Are Dolphins Really That Smart and Does It Make Us Like Them More When They Are? (2019-2020)

This project team examined how dolphins use energy to solve cognitive problems and how the perception of dolphin intelligence by the public shapes attitudes toward their conservation.

The first study focused on comparing the total energy expenditure of several dolphins while they participated in a series of cognitive tasks and during a control period, using doubly labeled water to assess total energy expenditure. Since no previous research had examined dolphin total energy expenditure, this project provided the first cognitive energetics data ever collected on dolphins.

The second study included an experimental survey of visitors at the Dolphin Research Center to evaluate whether the perception of human-like cognitive skills in dolphins influences visitor attitudes and conservation-related behaviors. The project team conducted an experimental survey in which half the visitors were shown a presentation highlighting similarities between dolphins and humans, including cognitive similarities, while the other half were shown a presentation with differences. Researchers then assessed how this framing alters visitor attitudes and their tendency to donate to the center and dolphin conservation.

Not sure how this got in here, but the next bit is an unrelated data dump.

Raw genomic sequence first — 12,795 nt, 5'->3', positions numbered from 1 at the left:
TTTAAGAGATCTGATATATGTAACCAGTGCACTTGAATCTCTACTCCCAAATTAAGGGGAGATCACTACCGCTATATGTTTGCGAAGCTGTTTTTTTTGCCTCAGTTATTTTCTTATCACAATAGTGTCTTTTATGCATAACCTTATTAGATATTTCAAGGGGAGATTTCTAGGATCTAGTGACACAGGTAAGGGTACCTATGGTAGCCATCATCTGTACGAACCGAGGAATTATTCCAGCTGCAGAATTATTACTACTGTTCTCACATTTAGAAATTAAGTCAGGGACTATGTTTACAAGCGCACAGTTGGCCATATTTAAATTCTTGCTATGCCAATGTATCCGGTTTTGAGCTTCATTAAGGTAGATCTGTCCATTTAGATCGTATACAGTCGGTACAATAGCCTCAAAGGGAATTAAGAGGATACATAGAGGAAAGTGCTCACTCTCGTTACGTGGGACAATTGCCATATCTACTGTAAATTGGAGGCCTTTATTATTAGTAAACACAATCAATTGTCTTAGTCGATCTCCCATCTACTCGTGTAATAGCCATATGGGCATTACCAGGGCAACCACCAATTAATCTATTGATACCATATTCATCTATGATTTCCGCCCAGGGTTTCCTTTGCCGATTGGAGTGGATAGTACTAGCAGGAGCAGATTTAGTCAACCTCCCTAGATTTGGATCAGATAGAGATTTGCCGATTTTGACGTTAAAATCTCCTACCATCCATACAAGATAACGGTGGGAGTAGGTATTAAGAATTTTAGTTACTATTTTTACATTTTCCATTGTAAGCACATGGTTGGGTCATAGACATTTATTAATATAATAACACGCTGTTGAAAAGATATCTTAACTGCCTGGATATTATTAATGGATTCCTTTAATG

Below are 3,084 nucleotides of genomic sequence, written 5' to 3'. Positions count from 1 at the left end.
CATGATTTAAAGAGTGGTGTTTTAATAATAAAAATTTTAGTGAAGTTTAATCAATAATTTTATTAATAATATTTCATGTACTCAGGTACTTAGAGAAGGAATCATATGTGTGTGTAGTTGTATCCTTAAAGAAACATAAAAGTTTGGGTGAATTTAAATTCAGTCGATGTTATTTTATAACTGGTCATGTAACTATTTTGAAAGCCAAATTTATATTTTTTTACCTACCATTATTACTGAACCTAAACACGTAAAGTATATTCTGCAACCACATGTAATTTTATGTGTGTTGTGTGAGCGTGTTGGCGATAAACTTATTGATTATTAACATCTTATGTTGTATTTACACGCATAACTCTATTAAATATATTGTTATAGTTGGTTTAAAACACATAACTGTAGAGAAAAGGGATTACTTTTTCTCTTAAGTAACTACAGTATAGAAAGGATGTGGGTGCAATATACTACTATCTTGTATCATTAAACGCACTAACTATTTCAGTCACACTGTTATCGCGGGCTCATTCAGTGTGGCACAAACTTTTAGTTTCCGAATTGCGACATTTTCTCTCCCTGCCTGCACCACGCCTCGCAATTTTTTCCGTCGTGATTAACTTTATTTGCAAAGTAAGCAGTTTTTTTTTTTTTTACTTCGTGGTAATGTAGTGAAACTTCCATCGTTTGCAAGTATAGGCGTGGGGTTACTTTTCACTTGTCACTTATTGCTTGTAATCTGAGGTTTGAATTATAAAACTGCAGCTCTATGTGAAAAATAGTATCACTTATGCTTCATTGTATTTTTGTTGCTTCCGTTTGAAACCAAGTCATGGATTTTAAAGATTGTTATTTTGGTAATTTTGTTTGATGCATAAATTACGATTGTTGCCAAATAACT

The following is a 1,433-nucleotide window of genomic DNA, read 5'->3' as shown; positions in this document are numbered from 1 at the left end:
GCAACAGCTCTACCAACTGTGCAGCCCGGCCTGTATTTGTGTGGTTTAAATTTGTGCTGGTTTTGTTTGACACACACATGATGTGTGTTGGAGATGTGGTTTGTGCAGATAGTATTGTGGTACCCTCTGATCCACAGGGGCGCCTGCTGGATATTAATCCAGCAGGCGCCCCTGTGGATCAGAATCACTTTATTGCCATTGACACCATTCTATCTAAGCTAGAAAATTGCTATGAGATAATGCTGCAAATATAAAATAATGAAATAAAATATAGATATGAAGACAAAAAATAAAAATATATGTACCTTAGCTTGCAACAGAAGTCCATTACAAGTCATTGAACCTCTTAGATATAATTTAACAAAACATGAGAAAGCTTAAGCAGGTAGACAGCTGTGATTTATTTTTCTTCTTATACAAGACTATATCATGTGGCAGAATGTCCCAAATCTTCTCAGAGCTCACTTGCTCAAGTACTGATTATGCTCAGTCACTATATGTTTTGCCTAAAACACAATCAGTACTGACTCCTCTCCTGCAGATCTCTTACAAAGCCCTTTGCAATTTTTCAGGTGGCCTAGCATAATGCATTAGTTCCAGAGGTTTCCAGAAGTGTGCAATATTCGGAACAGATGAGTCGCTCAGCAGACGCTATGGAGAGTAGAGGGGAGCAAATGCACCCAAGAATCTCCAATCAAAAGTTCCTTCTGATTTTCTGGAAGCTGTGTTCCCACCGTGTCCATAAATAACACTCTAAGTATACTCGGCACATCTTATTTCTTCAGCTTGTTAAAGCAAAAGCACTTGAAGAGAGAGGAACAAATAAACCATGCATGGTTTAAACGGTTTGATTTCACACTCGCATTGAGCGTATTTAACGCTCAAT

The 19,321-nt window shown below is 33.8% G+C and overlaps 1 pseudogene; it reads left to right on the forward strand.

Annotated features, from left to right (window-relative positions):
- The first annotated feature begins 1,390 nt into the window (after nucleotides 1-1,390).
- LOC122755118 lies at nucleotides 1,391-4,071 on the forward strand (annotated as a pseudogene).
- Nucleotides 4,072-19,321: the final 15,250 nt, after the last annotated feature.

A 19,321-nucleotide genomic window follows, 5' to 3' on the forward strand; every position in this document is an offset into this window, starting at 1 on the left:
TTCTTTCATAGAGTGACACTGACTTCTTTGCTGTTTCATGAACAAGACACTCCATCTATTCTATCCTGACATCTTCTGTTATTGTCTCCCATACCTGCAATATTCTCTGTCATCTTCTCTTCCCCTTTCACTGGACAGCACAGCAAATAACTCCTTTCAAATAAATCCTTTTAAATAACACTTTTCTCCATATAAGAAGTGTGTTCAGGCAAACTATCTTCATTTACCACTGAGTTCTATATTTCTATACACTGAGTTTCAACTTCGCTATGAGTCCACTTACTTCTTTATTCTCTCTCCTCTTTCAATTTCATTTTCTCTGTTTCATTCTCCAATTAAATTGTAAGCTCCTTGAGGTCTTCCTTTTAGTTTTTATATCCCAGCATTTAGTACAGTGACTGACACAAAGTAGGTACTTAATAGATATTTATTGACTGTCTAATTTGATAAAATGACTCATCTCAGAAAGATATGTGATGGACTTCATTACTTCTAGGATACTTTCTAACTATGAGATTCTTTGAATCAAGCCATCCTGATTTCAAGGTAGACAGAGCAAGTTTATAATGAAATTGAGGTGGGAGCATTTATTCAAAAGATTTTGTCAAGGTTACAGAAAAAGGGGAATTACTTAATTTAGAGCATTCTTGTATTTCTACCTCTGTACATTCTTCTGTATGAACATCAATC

Fall 2019 – Spring 2020

Team Outputs

Is All That Brain Put to Use? A Study of Daily Energy Expenditure in Dolphins (poster by Ahmad Amireh, Chana Kaufman, Hannah Salomons, Rebecca Rimbach, Brian Hare, Herman Pontzer)


Dana Adcock

This Team in the News

Senior Spotlight: Reflections from the Class of 2022

Dolphins Get 40s Flab, Too

Can Dolphin Cognition Impact Marine Mammal Conservation?

Meet the Members of the 2019-2020 Bass Connections Student Advisory Council


Image: Tursiops truncatus (Common Bottlenose Dolphin/Tuimelaar) by Bas Kers (NL) licensed under CC BY-NC-SA 2.0

Tursiops truncatus (Common Bottlenose Dolphin/Tuimelaar).

Team Leaders

  • Brian Hare, Arts & Sciences-Evolutionary Anthropology
  • Herman Pontzer, Arts & Sciences-Evolutionary Anthropology
  • Hannah Salomons, Arts and Sciences–Evolutionary Anthropology–Ph.D. Student
  • Vanessa Woods, Arts & Sciences-Evolutionary Anthropology

/undergraduate Team Members

  • Dana Adcock, Environmental Sci/Policy (AB)
  • Ahmad Amireh, Biology (BS), Global Health (AB2)
  • Chana Kaufman, Evolutionary Anthropology (BS)
  • Samantha Lee, Biology (BS)